Life with children
Judith Viorst has lived a charmed life, and it's not necessarily by accident.
She was hot when she was young, she lived in Greenwich Village when it mattered, and she's lived in the same huge house in Washington, D.C., for decades. She also has a passel of kids who still phone home and even visit.
Viorst is the author of many family self-help books with a psychotherapeutic bent. 'Grown-up Marriage' is one, 'Necessary Losses' another. Viorst speaks on marriage and parenting in Portland this Friday and Saturday at the invitation of the Oregon Psychoanalytic Center.
But she's probably best known as the author of 'Alexander and the Terrible, Horrible, No Good, Very Bad Day,' a 2 million-copy-selling book that remains evergreen despite its 1970s illustrations.
The Alexander on whom the book was based was one of her three sons, and he's now grown up with kids of his own. In 'Alexander and the Wonderful, Marvelous, Excellent, Terrific Ninety Days: An Almost Completely Honest Account of What Happened to Our Family When Our Youngest Son, His Wife, Their Baby, Their Toddler, and Their Five-Year-Old Came to Live With Us for Three Months' - a work of multigenerational kidsploitation I can only aspire to - she recounts how her grandkids are darling but she doesn't like them messing up velvet furnishings.
'Raising kids is much harder today,' Viorst said by phone recently. 'I saw how tricky it is, not just the career and family juggling act, but how much more parents ask of themselves.' She added, 'I don't understand how they're raising babies without playpens.'
She also notes what a 20-minute ordeal it is now getting kids into a car: 'We used to just throw them in.'
As for answering every question and reasoning with kids, 'I suppose I was more fascistic, but there are times when you have to say, 'Do it because I said so,' and it's not going to ruin your child's life and make them hate you.'
Viorst, 76, graduated from the Washington Psychoanalytic Institute in 1981 and saw patients, under supervision, for a couple of years. But she found being a therapist is harder than writing.
Is psychotherapy still relevant to parenting?
'Yes. When your back's up against a wall and you run out of ideas, a sane voice can help.'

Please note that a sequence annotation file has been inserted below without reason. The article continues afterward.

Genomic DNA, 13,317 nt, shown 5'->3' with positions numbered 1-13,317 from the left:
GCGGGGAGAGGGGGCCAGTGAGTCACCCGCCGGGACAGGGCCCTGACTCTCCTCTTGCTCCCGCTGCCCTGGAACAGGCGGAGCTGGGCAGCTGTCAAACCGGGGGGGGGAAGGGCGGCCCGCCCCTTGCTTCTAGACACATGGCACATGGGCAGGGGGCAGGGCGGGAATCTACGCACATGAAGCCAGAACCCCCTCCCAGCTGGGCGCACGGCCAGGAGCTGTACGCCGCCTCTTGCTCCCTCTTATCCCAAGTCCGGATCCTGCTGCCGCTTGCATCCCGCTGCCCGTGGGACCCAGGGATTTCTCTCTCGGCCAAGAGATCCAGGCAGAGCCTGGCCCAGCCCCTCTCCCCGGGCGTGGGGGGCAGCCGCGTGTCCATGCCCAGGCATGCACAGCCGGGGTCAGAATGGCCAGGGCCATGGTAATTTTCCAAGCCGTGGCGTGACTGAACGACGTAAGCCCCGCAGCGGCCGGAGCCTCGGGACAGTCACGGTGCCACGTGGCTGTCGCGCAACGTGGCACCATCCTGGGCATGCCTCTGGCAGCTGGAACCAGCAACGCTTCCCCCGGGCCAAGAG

Any child-rearing regrets?
'Me and my husband agree that we should have spent more individual time with them,' she said, meaning away from their siblings. 'That way, the child feels the rhythm of their time, and the focus is theirs.'
She does this now every Sunday with her grandson Isaac, and he doesn't need telling twice to get ready.
Tact is all when being a grandparent.
'The big issue as a grandparent for me is the great yearning to share all of my wisdom and incredibly helpful advice with my (adult) children, and the dawning realization that it's best to keep your mouth shut. Our parents had no such hesitation!'
The other day when I was taking the 6 a.m. shift (the kids were still on Florida time after our winter break), my daughter, Helena, broke off abruptly from our game of strangle the baby, saying she was thirsty.
After a few strides toward the bathroom, she leaned forward and sprayed the floor with three waves of vomit. I don't get to smell other people's puke very often these days, but I recognized the violently sour tang of last night's pizza with some pride before shepherding her down the hall.
I should have anticipated what would happen next. The pitter-patter of tiny feet followed us across the Pergo, interrupted by a sudden silence and the clunk of boy-skull on the floor.
Liam, not being one to hang around in an empty room, had tottered after us, only to slip and fall flat on his back. My wife has trained me not to laugh at times like this, because it sends the wrong message, but he did look a sight, lying naked except for his diaper in a pile of someone else's sick, roaring. I can only wish for the boy that next time he's found lying in a pool of vomit, it's his own.
This column appears weekly in the Portland Tribune and covers the many challenges and joys of modern parenting.
It is written in rotation by Audrey Van Buskirk, Joseph Gallivan and Eric Bartels.
What: Grown-up Marriage
When: 7 p.m. to 9 p.m. Friday, Jan. 25
What: Parenting Our Children from Newborn to Thirty-Year-Old and Beyond
When: 10 a.m. to noon, Saturday Jan. 26
Where: Catlin Gabel School, Cabell Center Theater, 8825 S.W. Barnes Road, 503-229-0175
Cost: $25 each talk; $40 for both